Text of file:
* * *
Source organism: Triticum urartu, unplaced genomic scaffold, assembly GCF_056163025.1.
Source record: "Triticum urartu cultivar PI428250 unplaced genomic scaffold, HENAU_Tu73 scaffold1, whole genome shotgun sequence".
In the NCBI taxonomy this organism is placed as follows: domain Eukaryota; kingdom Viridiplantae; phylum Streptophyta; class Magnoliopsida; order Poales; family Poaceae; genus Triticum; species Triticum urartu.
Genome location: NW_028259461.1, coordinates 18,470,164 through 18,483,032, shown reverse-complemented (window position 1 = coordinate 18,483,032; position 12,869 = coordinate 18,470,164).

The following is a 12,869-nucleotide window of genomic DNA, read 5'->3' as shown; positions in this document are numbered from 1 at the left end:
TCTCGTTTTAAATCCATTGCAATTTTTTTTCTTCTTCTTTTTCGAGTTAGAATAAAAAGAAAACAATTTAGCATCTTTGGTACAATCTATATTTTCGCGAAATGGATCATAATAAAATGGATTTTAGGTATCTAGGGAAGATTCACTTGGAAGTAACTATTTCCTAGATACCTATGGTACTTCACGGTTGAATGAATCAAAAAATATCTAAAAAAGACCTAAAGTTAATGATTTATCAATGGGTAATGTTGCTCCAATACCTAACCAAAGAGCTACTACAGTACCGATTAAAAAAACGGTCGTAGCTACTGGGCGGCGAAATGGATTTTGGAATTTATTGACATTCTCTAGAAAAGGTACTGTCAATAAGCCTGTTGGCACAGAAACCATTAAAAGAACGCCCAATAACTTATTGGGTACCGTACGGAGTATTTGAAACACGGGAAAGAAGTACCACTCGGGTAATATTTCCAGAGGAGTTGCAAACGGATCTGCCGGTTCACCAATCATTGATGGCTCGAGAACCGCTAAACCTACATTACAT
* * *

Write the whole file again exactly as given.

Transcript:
Source organism: Triticum urartu, unplaced genomic scaffold, assembly GCF_056163025.1.
Source record: "Triticum urartu cultivar PI428250 unplaced genomic scaffold, HENAU_Tu73 scaffold1, whole genome shotgun sequence".
In the NCBI taxonomy this organism is placed as follows: domain Eukaryota; kingdom Viridiplantae; phylum Streptophyta; class Magnoliopsida; order Poales; family Poaceae; genus Triticum; species Triticum urartu.
Genome location: NW_028259461.1, coordinates 18,470,164 through 18,483,032, shown reverse-complemented (window position 1 = coordinate 18,483,032; position 12,869 = coordinate 18,470,164).

The following is a 12,869-nucleotide window of genomic DNA, read 5'->3' as shown; positions in this document are numbered from 1 at the left end:
TCTCGTTTTAAATCCATTGCAATTTTTTTTCTTCTTCTTTTTCGAGTTAGAATAAAAAGAAAACAATTTAGCATCTTTGGTACAATCTATATTTTCGCGAAATGGATCATAATAAAATGGATTTTAGGTATCTAGGGAAGATTCACTTGGAAGTAACTATTTCCTAGATACCTATGGTACTTCACGGTTGAATGAATCAAAAAATATCTAAAAAAGACCTAAAGTTAATGATTTATCAATGGGTAATGTTGCTCCAATACCTAACCAAAGAGCTACTACAGTACCGATTAAAAAAACGGTCGTAGCTACTGGGCGGCGAAATGGATTTTGGAATTTATTGACATTCTCTAGAAAAGGTACTGTCAATAAGCCTGTTGGCACAGAAACCATTAAAAGAACGCCCAATAACTTATTGGGTACCGTACGGAGTATTTGAAACACGGGAAAGAAGTACCACTCGGGTAATATTTCCAGAGGAGTTGCAAACGGATCTGCCGGTTCACCAATCATTGATGGCTCGAGAACCGCTAAACCTACATTACAT